A clock in Grant County hadn’t worked for 40 years. Neal spent about 100 hours oiling and cleaning old parts and machining new ones. It was chiming every hour on the hour by Christmas of 1999, just as the community leaders had hoped.
Many of the clocks Neal has repaired were mostly in need of a good cleaning or lubrication. “These old timepieces are precision machines and should be kept clean and not be allowed to become grungy,” says Neal. Some needed new parts, others needed gears or linkages repaired. The Turnersville resident has now worked on clocks in Warren, Russell, Pulaski, Anderson, Simpson, Lincoln, Boyle, Garrard, Madison, Jessamine, Fayette, Franklin, Grant, Harrison, Bath, Powell, Wolfe, McCracken, Scott, and Ballard counties in Kentucky as well as a clock in Scott County, Tennessee. Several clocks are waiting for Neal to repair them.
Regardless of where they are located, Neal’s absolute love for the big, old timepieces comes across every time he discusses one of the clocks.
“I love the size and durability of them,” says Neal, who notes that the clocks can range anywhere from 250 to 300 pounds (the clock in Grant County) to some 2,000 pounds (clocks in Nicholasville and Stanford). Some of the newer clocks burn out in 10 years, some of them in three. “These old things take a pounding and keep going. They are made to last. They are designed to last at least 200 years.”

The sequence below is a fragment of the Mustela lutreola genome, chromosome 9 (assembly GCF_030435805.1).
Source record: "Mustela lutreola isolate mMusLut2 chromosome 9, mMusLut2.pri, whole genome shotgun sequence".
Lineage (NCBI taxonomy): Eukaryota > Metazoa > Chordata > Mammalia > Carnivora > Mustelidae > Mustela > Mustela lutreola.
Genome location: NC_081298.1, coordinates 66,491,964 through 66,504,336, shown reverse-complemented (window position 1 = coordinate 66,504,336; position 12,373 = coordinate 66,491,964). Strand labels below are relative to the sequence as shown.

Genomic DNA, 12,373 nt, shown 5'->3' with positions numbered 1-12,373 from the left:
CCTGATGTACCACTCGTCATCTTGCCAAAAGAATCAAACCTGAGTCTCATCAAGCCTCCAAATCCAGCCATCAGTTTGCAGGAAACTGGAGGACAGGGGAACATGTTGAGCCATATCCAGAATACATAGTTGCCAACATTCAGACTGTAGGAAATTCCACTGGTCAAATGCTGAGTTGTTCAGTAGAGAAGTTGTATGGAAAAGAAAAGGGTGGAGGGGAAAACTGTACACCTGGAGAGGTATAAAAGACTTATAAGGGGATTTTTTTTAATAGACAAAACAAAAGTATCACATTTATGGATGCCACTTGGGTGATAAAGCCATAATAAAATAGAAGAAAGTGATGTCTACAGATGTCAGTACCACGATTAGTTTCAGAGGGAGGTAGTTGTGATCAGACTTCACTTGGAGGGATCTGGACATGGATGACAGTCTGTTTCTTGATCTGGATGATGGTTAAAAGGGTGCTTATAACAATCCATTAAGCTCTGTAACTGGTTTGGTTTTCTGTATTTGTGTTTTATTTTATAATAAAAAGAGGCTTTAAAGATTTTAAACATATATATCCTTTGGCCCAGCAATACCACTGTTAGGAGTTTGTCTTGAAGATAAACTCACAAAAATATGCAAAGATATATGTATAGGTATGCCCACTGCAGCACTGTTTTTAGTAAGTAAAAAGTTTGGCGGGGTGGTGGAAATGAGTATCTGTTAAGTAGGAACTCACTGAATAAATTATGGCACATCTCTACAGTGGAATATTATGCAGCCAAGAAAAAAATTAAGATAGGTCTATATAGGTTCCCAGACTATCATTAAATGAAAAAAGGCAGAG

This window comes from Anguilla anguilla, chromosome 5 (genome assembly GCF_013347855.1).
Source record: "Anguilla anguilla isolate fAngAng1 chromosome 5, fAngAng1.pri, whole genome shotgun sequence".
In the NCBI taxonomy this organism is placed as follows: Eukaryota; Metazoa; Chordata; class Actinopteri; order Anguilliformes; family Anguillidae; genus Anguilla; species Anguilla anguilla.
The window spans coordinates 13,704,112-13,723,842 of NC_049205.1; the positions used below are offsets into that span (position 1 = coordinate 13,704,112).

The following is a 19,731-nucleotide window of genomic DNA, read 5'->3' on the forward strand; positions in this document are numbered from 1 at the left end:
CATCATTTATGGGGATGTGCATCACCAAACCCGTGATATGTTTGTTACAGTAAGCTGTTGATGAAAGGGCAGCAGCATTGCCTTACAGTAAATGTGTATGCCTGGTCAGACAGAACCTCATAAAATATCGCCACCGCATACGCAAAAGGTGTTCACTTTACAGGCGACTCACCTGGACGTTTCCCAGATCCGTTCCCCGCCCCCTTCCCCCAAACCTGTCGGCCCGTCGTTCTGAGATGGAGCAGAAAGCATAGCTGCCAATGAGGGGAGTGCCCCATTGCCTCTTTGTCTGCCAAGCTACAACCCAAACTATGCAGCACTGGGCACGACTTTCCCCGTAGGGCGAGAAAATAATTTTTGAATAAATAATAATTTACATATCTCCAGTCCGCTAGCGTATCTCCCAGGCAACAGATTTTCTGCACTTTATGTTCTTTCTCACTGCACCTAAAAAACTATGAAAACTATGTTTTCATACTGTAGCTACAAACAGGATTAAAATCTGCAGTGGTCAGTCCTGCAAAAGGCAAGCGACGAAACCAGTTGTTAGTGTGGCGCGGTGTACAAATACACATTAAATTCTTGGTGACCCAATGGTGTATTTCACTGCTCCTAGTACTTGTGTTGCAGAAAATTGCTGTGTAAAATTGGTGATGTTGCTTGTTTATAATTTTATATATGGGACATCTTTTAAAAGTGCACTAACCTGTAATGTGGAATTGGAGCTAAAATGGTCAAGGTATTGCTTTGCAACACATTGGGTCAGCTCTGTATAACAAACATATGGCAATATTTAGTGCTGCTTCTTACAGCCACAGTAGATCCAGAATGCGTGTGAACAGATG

Most were made by one of two manufacturers—E. Howard or Seth Thomas.
The E. Howard clocks are typically larger, and all the clocks are made from a combination of cast iron, cast brass, and cast bronze. The majority were manufactured in the mid- to late-1800s and very early 1900s. Most of these pendulum movements have been motorized. One clock in Fulton County, however, is still hand-wound.
When he saw a clock motor for the first time, Neal says he was surprised.
“One of the first things that fascinated me about the clocks was the size of the motor,” he says. “I was expecting something huge. However, the time motor was barely larger than a sewing machine motor.”
Appropriately enough, Neal proposed to his future wife on a clock platform, more specifically on the clock platform in Lincoln County where he had repaired his first clock.
“She was working on a platform, and I snuck around behind her and did the knee thing,” he says. “She was shocked and giggled like a school girl, but she said yes.” The couple, together for close to three years now, are planning to marry soon.
Meanwhile, Neal says he “sure likes looking at the old clocks after they are cleaned up.”
“Repairing them is a unique job,” he admits. “Not everyone can do it, and it is dangerous. The ladders are old and rickety. Most of them are way off the ground, usually 100 feet high or so.”
But Neal says it is a “great job.”
“You get up there 100 feet and you have a great view while you work. When you’re finished, you have a great clock to look at. I’d like to get all the old clocks in Kentucky cleaned up and working.”